It's a good idea to swim near a lifeguard who will be able to give you first aid or call an ambulance for you.

Learn more here about the development and quality assurance of healthdirect content.

Last reviewed: October 2022


Back To Top

Need more information?

These trusted information partners have more on this topic.

Top results

Irukandji jellyfish

The Irukandji jellyfish is a small jellyfish approximately two centimetres in diameter, making it difficult for swimmers to notice in the water.

Read more on Queensland Health website

Jellyfish | NT.GOV.AU

Irukandji syndrome, treatment for and prevention of jellyfish stings.

Read more on NT Health website

Box jellyfish

Box jellyfish, commonly called stingers in northern Australia, are found from October to May in coastal waters off tropical Australia, from Bundaberg in Queensland to Geraldton in Western Australia.

Read more on Queensland Health website

Bites and stings | NT.GOV.AU

Bites and stings from bats, insects, caterpillars, jellyfish and mosquitoes.

Read more on NT Health website

First aid for bites and stings - MyDr.com.au

First aid tips for bites and stings from some of the most venomous creatures in the world - snakes, spiders, jellyfish, blue ringed octopus and cone snail - all of which are found in Australia.

Read more on myDr website

Bites and stings – first aid - Better Health Channel

First aid information about what to do If for common bites and stings. Includes - spiders, snakes, scorpions, bees, ticks, wasps, octopus, jellyfish and other sea creatures.

Read more on Better Health Channel website

Bluebottle stings - MyDr.com.au

Carefully remove any remaining bluebottle tentacles by gently washing the area in sea water, taking care to avoid further stings.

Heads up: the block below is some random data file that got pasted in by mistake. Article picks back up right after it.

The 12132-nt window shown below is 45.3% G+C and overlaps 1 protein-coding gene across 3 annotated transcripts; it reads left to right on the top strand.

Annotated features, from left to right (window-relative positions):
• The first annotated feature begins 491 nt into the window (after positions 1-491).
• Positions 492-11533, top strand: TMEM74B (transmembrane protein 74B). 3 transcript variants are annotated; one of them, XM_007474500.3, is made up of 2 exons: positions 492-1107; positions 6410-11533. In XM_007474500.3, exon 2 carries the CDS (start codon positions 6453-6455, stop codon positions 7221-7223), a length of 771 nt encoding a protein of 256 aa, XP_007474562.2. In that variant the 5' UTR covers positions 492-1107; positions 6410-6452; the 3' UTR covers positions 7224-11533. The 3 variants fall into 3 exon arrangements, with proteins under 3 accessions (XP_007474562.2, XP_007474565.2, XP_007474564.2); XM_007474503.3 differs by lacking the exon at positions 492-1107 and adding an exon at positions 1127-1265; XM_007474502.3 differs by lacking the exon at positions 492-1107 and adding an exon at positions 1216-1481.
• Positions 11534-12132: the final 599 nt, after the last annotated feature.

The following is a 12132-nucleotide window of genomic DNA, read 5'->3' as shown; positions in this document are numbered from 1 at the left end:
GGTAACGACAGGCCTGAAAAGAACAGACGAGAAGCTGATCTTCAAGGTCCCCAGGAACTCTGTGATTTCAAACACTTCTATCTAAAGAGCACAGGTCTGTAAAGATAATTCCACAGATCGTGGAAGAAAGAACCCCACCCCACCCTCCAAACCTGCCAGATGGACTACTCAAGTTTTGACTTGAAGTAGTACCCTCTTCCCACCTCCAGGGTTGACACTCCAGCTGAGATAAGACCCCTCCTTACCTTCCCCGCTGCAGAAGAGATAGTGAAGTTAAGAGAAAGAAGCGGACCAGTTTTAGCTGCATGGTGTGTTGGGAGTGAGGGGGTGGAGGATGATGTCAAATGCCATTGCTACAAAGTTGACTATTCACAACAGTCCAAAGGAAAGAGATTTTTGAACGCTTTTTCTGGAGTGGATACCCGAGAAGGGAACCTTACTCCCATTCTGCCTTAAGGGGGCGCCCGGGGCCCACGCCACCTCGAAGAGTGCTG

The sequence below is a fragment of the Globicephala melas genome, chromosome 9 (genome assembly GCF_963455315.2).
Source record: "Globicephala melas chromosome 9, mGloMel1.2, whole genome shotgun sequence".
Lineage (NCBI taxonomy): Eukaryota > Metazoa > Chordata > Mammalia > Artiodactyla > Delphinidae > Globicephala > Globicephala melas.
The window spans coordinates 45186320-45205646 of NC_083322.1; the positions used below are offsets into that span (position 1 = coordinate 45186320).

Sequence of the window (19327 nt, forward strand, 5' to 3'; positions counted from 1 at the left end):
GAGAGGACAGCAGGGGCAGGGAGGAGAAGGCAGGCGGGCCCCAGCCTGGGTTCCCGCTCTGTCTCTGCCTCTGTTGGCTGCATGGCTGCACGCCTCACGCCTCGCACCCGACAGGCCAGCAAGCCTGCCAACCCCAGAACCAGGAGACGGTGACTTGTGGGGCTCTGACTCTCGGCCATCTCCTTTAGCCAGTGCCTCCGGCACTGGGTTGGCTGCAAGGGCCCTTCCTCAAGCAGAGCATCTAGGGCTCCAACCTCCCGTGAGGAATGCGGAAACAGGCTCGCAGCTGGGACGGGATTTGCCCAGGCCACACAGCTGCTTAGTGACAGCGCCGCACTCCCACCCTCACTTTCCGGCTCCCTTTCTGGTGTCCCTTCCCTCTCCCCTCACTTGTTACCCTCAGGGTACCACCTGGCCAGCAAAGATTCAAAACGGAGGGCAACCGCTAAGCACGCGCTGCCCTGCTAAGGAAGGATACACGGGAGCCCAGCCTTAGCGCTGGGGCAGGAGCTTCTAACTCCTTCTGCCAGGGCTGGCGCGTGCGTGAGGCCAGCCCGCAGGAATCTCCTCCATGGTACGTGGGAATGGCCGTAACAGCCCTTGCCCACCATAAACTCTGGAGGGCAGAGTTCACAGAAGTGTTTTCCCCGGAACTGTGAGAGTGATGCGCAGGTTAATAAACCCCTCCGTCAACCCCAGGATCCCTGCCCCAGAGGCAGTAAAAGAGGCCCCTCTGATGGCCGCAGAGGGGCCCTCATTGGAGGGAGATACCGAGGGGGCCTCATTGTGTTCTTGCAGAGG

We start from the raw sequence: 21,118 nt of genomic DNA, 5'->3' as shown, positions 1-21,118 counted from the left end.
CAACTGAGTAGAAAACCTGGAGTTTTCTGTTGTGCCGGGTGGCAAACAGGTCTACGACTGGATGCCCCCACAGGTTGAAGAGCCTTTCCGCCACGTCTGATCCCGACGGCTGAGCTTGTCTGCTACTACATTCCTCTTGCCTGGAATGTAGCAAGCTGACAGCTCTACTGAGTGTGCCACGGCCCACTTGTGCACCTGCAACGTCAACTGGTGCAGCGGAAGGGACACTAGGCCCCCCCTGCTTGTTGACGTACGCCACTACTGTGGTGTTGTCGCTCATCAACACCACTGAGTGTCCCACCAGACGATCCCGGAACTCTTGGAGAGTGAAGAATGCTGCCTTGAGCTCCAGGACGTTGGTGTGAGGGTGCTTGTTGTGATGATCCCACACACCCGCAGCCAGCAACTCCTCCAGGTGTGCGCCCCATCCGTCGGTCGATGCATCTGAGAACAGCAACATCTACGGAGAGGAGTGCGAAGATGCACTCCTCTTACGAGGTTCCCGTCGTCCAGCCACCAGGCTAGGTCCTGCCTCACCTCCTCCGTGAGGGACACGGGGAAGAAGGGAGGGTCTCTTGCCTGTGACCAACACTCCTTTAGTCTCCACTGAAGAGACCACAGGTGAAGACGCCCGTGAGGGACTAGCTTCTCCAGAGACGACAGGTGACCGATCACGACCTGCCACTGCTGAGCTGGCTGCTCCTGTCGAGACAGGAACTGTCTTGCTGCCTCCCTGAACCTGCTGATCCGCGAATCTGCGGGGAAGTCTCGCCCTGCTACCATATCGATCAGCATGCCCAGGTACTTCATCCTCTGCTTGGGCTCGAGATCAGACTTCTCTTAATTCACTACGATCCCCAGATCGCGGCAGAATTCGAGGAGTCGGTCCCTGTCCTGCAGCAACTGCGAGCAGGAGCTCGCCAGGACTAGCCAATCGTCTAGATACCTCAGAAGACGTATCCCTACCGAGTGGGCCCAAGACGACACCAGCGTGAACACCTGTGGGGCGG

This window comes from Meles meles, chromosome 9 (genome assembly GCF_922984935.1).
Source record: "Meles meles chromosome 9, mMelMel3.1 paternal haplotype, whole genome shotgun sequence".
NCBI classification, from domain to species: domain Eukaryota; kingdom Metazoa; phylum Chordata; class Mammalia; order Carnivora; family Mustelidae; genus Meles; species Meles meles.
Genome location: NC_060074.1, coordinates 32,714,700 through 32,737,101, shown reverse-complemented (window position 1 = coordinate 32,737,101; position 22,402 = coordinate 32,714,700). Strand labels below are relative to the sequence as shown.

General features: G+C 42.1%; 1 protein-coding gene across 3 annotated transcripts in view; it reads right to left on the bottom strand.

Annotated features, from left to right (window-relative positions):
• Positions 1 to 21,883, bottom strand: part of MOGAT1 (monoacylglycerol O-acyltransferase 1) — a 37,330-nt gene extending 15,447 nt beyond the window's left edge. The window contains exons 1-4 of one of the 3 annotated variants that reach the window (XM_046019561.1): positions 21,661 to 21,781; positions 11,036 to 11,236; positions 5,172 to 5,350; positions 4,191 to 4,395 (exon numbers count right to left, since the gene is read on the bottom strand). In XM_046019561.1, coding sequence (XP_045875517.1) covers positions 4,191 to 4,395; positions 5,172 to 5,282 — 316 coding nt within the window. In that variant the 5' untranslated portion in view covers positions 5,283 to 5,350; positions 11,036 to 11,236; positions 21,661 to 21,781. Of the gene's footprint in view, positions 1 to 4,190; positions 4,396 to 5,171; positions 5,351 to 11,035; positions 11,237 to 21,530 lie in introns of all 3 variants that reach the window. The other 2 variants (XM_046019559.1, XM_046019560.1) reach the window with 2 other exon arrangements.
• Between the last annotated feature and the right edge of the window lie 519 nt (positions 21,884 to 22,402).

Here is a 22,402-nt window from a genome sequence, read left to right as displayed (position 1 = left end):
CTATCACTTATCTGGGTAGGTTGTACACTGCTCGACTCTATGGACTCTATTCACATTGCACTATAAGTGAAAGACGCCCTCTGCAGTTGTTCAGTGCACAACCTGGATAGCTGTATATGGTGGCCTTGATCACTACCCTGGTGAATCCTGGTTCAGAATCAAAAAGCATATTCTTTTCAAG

Read more on myDr website

Bites and stings quick guide

Read more on St John Ambulance Australia website

Raising kids in tropical Australia

Growing up in northern Australia can be a magical and safe experience. But parents need to be aware of the risks posed by life in the tropics.

Read more on Pregnancy, Birth & Baby website

Bites and stings | Health and wellbeing | Queensland Government

11 of the worlds 12 most poisonous snakes live in Australia. Although relatively few bites and stings are seriously dangerous to humans, it may be difficult to distinguish which bites and stings are serious from those which are not. Basic first aid procedures should be applied in all circumstances followed promptly by appropriate medical treatment.

Read more on Queensland Health website

Healthdirect 24hr 7 days a week hotline

24 hour health advice you can count on

1800 022 222

Government Accredited with over 140 information partners

We are a government-funded service, providing quality, approved health information and advice

Australian Government, health department logo ACT Government logo New South Wales government, health department logo Northen Territory Government logo Queensland Government logo Government of South Australia, health department logo Tasmanian government logo Victorian government logo Government of Western Australia, health department logo

Healthdirect Australia acknowledges the Traditional Owners of Country throughout Australia and their continuing connection to land, sea and community. We pay our respects to the Traditional Owners and to Elders both past and present.